A Co Kildare water-treatment plant at the centre of a boil-water notice affecting 600,000 customers in the greater Dublin area is still not managing risks posed by contamination, the Environmental Protection Agency has said.
The watchdog body recommended that Irish Water and Fingal County Council consider installing additional disinfection methods at Leixlip water treatment plant to protect drinking water quality and public health to homes in Dublin, Kildare and Meath.
“The level of treatment at Leixlip water-treatment plant is currently not proportionate to the risk posed by the River Liffey source water,” the EPA says in a report assessing the risks at the plant.
The State agency found there was a failure at the plant to respond to multiple process alarms activated by elevated levels of turbidity, a key measure of water quality that tests the cloudiness of water caused by particles.
The EPA report found that the failure of Irish Water and Fingal County Council to implement its earlier recommendation of a previous audit carried out in March was “unacceptable”.
The plant failed to install an automatic shutdown when critical alarms were not responded to, and this was a contributing factor to an incident on October 21st that led to a boil water notice for 615,539 people supplied by the plant.
Andy Fanning, programme manager for the EPA, said Irish Water and Fingal County Council failed to respond to multiple process alarms activated at the Leixlip drinking-water treatment plant last week.
Mr Fanning told RTÉ Radio's Morning Ireland that the EPA had recommended that there should be an automated shut down in the event of an alarm.
He called for the automated alarm system to be connected to Irish Water’s national control centre.
An EPA recommendation for an enhanced filtration system, which Irish Water had said would be in place by the end of 2019, will not now be ready until “mid 2020”, said Mr Fanning.
While the water supply was now safe, he said, there was a need to continue to improve security and safety of supply.
“If there is any possibility of risk it has to be reduced to the minimum.”
The EPA said in a report published on Wednesday: “A blockage in the alum (coagulant) dosing line, which occurred at Leixlip water-treatment plant on October 21st, resulted in operational difficulties with the clarification and filtration processes, and gave rise to elevated turbidity levels in treated water.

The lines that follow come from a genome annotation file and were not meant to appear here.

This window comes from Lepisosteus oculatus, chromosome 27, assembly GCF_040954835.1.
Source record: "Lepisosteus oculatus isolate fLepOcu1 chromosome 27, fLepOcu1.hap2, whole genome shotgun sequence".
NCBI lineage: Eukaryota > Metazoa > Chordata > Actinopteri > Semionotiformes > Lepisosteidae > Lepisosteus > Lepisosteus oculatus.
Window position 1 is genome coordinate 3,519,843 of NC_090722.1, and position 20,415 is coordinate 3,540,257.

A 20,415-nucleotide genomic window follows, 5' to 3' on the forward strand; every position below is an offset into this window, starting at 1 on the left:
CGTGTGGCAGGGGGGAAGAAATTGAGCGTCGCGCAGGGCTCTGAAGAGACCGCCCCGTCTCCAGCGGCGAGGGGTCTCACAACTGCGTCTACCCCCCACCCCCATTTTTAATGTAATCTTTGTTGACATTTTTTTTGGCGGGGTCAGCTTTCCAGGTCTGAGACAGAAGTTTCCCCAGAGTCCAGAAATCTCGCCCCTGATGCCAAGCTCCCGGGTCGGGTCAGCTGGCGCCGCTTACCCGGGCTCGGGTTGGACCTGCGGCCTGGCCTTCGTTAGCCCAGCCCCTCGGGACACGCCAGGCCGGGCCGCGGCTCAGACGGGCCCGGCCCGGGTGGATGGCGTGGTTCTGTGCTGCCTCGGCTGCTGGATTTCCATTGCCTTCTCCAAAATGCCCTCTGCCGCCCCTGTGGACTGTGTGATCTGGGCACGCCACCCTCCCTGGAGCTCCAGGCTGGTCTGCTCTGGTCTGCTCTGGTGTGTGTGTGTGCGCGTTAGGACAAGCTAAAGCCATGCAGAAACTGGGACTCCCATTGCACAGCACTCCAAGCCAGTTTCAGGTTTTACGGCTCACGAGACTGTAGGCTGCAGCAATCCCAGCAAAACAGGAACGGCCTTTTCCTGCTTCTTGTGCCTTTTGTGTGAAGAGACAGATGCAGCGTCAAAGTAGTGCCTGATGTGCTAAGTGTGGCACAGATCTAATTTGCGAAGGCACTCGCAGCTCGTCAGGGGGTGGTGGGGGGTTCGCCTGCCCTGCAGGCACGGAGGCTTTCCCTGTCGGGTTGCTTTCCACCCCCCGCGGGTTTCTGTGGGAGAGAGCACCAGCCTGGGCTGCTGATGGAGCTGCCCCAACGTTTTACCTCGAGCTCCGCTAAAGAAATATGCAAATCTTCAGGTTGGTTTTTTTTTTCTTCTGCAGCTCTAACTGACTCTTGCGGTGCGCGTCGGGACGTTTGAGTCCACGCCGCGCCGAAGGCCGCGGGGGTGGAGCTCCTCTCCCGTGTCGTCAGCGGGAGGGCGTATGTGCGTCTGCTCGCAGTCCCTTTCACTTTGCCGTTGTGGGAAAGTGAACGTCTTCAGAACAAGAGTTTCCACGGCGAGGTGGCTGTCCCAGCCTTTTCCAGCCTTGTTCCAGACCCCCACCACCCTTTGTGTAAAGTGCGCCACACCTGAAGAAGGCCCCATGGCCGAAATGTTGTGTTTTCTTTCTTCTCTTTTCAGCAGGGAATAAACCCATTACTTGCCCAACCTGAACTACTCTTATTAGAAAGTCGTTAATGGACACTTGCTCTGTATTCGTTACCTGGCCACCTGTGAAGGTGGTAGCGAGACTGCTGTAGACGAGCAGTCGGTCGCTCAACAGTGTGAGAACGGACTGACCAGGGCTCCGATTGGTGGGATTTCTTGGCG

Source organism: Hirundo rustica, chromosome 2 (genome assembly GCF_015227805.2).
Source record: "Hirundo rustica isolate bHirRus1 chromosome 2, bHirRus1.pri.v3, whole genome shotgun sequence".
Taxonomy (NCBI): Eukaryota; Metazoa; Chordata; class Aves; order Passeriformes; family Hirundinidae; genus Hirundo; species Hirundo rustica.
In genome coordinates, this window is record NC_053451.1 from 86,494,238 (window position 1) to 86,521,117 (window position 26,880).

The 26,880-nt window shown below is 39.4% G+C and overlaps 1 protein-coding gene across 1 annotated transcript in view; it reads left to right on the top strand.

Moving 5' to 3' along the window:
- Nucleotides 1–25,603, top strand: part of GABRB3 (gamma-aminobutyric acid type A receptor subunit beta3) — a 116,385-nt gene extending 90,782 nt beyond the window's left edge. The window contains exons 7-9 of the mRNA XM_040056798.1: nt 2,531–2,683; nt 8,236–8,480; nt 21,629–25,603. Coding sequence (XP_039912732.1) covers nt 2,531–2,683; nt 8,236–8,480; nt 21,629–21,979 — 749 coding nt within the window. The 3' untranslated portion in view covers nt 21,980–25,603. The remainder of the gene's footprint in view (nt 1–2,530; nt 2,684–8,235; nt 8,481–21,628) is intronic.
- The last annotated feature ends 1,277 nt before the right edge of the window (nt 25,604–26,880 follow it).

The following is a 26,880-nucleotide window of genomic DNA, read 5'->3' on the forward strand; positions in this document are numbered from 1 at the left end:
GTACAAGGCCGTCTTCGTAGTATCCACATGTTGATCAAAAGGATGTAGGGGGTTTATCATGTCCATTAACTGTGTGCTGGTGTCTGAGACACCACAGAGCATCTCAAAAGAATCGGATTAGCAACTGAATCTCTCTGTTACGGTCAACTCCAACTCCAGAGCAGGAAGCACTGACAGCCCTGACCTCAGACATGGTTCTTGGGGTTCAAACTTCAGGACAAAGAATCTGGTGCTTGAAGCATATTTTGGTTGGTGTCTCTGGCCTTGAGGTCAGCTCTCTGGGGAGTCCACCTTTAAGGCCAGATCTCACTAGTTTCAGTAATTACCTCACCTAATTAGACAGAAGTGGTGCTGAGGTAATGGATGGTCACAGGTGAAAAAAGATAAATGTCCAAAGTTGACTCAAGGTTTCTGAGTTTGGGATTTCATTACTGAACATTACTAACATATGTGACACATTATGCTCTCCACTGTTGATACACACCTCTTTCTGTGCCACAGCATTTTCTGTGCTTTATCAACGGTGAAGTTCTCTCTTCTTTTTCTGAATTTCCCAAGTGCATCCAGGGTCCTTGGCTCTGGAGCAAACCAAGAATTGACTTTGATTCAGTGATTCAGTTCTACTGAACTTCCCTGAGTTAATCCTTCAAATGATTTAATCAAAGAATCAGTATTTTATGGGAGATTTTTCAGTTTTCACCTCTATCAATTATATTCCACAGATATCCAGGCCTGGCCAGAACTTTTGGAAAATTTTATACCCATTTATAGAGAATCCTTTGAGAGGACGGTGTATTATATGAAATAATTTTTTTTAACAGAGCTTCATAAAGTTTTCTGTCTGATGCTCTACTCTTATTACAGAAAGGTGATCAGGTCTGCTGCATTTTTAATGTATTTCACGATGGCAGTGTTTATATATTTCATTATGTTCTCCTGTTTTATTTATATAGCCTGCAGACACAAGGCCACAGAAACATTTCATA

“This indicated a significant risk to the safety of the water supply because the treatment barriers for the removal of cryptosporidium/giardia were compromised and there were a risk of breakthrough of microscopic parasites into the water supply.”
Cryptosporidium and giardia can lead to gastrointestinal infections with symptoms including diarrhoea and stomach cramps.
The EPA said while the water-treatment plant was now operating satisfactorily, the level of treatment at the plant was “not sufficient” to manage the risk posed by the water sourced from the River Liffey.
“To address this, the EPA has recommended that Irish Water consider installing ultraviolet disinfection to further ensure drinking-water quality and the protection of public health,” the agency said.
Irish Water has been told by the EPA to report back no later than the end of November on how it had addressed recommendations in the audit “as a matter of priority”.
No decision has yet been made on whether the failures constitute a requirement for enforcement action, a spokeswoman for the EPA has said.
A spokeswoman for Irish Water said that it was still reviewing the findings of the EPA report and preparing an implementation plan so it did not yet have details on the timing and cost of changes that would be required at the Leixlip plant.
The boil water notice was put in place on Tuesday, October 22nd and lifted on Friday, October 25th following a meeting between the HSE, Irish Water and the council regarding the supply from the plant.
Irish Water said the results for two water samples were received last Friday afternoon and were satisfactory.